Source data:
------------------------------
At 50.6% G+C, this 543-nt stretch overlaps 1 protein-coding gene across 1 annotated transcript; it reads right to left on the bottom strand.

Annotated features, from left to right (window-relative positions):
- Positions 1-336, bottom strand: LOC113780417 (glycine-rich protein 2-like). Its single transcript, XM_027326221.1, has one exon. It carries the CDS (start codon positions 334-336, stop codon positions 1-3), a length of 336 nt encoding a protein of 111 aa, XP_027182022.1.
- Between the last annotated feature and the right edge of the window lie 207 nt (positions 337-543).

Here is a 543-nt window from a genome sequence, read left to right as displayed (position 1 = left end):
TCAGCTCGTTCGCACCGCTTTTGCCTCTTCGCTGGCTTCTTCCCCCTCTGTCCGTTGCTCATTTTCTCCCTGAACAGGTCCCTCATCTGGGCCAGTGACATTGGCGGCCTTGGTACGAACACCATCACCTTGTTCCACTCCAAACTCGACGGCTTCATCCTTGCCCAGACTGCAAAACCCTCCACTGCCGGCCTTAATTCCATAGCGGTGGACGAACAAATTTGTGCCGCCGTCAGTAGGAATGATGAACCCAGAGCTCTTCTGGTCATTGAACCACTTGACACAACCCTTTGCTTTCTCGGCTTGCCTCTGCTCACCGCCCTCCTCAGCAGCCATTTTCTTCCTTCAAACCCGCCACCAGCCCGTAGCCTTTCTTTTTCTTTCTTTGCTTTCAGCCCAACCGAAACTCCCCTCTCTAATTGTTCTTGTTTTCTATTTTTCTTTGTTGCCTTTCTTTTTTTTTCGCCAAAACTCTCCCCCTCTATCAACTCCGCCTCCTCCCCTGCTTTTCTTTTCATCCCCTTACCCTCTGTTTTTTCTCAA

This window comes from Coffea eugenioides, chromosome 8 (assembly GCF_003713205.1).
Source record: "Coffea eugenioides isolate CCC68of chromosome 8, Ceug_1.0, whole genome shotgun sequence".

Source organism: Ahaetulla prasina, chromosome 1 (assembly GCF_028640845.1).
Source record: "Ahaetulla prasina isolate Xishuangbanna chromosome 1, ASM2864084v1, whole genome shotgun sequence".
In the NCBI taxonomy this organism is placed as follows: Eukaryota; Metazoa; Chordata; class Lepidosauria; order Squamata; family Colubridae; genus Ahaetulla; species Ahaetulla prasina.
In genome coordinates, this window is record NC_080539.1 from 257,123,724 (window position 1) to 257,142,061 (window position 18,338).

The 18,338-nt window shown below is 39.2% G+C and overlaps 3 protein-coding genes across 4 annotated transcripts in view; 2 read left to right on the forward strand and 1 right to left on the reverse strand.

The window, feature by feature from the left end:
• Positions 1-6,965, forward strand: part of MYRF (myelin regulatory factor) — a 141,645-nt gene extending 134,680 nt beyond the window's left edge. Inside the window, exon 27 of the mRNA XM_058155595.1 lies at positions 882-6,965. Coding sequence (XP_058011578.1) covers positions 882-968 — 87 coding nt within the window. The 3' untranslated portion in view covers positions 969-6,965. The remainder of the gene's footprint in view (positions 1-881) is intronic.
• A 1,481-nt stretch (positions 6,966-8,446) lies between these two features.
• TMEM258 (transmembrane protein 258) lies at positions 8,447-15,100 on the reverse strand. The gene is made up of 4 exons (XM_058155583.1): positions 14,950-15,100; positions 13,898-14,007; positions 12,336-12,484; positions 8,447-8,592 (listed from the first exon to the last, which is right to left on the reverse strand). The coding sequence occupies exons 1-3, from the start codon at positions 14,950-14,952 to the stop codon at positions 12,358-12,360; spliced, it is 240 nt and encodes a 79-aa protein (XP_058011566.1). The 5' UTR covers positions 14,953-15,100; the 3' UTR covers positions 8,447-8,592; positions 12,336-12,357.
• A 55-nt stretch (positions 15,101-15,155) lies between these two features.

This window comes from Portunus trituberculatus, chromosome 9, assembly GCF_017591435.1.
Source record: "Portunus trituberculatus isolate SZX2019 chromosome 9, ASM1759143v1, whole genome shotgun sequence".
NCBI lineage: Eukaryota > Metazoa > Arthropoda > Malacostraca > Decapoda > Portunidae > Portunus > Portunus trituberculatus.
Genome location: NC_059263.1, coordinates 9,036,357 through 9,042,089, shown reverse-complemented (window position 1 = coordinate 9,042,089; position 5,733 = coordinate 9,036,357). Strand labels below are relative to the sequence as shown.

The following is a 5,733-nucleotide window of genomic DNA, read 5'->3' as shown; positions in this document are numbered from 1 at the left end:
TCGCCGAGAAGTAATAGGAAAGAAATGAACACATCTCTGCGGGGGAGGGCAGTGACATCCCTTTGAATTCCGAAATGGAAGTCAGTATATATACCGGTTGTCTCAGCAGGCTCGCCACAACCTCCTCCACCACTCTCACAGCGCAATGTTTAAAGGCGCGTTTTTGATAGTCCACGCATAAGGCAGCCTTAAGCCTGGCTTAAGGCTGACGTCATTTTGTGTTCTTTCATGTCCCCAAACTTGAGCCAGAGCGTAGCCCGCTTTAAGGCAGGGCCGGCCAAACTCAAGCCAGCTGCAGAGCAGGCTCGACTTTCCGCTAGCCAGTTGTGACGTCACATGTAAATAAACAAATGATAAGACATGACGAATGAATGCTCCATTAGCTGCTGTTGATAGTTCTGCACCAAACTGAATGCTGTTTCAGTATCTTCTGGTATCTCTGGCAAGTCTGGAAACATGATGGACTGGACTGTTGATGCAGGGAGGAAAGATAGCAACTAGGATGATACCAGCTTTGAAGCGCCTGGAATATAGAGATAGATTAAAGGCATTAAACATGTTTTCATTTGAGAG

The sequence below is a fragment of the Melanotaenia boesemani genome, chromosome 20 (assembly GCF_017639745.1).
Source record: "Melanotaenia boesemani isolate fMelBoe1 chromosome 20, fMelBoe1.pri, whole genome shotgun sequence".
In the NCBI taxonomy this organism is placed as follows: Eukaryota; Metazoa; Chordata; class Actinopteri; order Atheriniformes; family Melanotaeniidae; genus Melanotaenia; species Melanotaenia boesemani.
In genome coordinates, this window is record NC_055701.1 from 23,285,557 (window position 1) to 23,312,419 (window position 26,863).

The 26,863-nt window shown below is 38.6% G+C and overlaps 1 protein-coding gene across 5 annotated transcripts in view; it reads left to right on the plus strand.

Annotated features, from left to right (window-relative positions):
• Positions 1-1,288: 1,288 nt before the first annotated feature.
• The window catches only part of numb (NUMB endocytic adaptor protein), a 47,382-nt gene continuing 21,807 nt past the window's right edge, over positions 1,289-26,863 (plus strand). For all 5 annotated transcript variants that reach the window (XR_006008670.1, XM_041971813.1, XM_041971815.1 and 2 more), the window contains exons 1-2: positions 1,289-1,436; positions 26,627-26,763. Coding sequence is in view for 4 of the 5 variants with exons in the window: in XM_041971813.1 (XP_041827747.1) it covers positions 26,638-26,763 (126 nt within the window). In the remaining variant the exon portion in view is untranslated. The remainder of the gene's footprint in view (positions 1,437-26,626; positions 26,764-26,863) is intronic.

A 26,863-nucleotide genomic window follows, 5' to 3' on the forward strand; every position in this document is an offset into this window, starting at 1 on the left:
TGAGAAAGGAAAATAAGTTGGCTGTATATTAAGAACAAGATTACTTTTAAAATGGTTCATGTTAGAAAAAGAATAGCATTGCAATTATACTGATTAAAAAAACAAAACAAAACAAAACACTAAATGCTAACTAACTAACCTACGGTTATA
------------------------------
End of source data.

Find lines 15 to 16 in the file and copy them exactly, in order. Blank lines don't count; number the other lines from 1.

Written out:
• Positions 1-6,965, forward strand: part of MYRF (myelin regulatory factor) — a 141,645-nt gene extending 134,680 nt beyond the window's left edge. Inside the window, exon 27 of the mRNA XM_058155595.1 lies at positions 882-6,965. Coding sequence (XP_058011578.1) covers positions 882-968 — 87 coding nt within the window. The 3' untranslated portion in view covers positions 969-6,965. The remainder of the gene's footprint in view (positions 1-881) is intronic.
• A 1,481-nt stretch (positions 6,966-8,446) lies between these two features.